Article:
The Guide to Polypropylene Filter Fabrics and Their Applications
Polypropylene filter fabrics are highly versatile polymer plastics that are used in a wide range of filtration applications due to their excellent chemical resistance, low cost, and high durability. This post explores the most common applications of polypropylene, helping inform ways you can benefit from using the material as a filter fabric in your industry.
What Is A Polypropylene Filter?
In its simplest form, polypropylene is a thermoplastic polymer. It is part of the larger plastic family, and is one of the most commonly produced plastics around the world. It is made through a process of distilling hydrocarbon fuels and, as the name suggests, combining the propylene with a number of other monomers.
As a filtration media, polypropylene is bonded together with layers of polypropylene fibers to create a fine mesh. This mesh is then used to filter out particles and impurities from liquids or gasses. Polypropylene filters are very effective due to their high particulate-holding capacity, low-pressure drop, and excellent chemical resistance. This post will explore additional advantages below.
Common Uses of Polypropylene
Polypropylene filter fabrics can be used for both liquid and air filtration. They are commonly used in wastewater treatment plants, chemical processing plants, pharmaceutical, nutra-pharmaceutical, food and beverage production, and in the automotive industry.
The following is a more in-depth look at how polypropylene filtration is commonly implemented:
- Water filtration: Polypropylene filter fabrics are commonly used in water treatment plants to remove suspended solids, such as sand and silt, from water.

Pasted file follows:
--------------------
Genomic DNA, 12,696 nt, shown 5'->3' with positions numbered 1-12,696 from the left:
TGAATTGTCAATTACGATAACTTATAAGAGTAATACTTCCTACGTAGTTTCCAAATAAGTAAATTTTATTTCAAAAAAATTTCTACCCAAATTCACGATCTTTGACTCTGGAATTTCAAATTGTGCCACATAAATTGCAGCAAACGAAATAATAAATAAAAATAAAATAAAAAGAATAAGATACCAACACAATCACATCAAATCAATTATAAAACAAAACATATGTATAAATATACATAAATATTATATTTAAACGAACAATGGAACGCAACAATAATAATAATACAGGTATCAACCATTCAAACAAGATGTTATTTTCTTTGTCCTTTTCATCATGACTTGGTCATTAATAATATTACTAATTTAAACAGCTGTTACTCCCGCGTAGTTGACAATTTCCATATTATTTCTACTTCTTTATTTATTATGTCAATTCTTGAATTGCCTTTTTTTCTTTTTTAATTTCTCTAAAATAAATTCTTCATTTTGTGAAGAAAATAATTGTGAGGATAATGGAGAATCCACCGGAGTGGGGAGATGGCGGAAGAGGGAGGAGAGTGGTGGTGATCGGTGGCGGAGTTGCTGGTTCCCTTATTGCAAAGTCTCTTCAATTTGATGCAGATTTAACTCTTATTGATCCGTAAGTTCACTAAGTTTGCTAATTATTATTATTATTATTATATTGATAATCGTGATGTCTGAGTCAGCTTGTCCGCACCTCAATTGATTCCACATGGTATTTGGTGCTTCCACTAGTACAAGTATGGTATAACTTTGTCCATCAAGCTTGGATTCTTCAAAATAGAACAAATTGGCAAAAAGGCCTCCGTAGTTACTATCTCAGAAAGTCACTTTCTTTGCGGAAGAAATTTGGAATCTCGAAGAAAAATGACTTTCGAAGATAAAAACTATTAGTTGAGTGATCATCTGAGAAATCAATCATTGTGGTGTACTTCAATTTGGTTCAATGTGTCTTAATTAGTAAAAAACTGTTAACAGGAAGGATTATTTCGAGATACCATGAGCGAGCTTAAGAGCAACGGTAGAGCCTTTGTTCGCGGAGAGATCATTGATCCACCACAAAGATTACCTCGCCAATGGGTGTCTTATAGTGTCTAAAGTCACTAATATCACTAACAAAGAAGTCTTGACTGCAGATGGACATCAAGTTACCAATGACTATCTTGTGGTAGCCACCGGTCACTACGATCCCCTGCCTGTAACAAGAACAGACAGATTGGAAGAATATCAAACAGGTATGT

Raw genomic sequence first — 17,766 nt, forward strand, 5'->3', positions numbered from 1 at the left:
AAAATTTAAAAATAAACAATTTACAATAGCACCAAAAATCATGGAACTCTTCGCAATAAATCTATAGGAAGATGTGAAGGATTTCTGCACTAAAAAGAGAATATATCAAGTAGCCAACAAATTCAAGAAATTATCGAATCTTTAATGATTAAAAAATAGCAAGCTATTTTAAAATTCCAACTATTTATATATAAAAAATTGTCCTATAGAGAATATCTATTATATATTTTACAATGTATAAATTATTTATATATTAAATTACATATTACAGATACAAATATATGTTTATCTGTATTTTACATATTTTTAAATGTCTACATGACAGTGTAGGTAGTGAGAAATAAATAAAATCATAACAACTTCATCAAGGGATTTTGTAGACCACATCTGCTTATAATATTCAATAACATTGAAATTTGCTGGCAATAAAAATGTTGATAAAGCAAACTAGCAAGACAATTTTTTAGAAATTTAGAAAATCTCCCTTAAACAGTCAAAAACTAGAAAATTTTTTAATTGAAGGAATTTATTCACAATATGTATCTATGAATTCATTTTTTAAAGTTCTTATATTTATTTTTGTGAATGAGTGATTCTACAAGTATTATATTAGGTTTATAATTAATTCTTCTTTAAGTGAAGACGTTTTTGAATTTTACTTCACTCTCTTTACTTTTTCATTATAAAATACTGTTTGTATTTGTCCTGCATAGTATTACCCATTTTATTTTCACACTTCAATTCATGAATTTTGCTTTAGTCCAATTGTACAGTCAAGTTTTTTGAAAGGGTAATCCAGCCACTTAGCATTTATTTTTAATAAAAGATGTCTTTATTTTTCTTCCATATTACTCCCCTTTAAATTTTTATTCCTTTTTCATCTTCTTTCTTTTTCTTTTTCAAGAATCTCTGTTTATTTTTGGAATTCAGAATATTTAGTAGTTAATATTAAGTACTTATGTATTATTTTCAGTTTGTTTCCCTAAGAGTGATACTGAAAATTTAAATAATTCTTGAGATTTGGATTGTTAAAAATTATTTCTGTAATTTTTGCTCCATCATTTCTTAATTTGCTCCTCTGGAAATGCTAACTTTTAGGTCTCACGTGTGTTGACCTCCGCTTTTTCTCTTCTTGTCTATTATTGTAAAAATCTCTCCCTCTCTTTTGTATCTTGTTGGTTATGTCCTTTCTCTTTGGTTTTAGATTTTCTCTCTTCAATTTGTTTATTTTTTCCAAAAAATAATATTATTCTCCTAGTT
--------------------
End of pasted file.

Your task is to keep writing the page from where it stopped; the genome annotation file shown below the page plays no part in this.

- Air filtration: Polypropylene filter fabrics in air filtration systems remove dust, pollen, and other particles from the air.
- Pharmaceutical and chemical processing: These processing industries use polypropylene filter fabrics in chemical processing plants to filter out impurities and separate precipitate’s from process streams.
- Food and beverage production: When producing food and beverages for human consumption, polypropylene filter fabrics are used in the production of food and beverages to filter out impurities and contaminants from the products.
- Automotive industry: Polypropylene filter fabrics are used in the manufacturing of air filters for cars and trucks to remove pollutants and particles from the air that is drawn into the engine.
As demonstrated, polypropylene filter fabrics are very versatile and are therefore implemented in many settings.
Advantages of Polypropylene
Beyond its impressive versatility, polypropylene filters fabrics offer a number of other advantages.
To begin, polypropylene filter fabrics are often drastically more affordable than their filtration media counterparts.
Environmentally speaking, polypropylene can be recycled much easier than other plastics. Since it is used in so many different settings, the fact that it can be recycled makes it one of the most environmentally friendly filtration media options.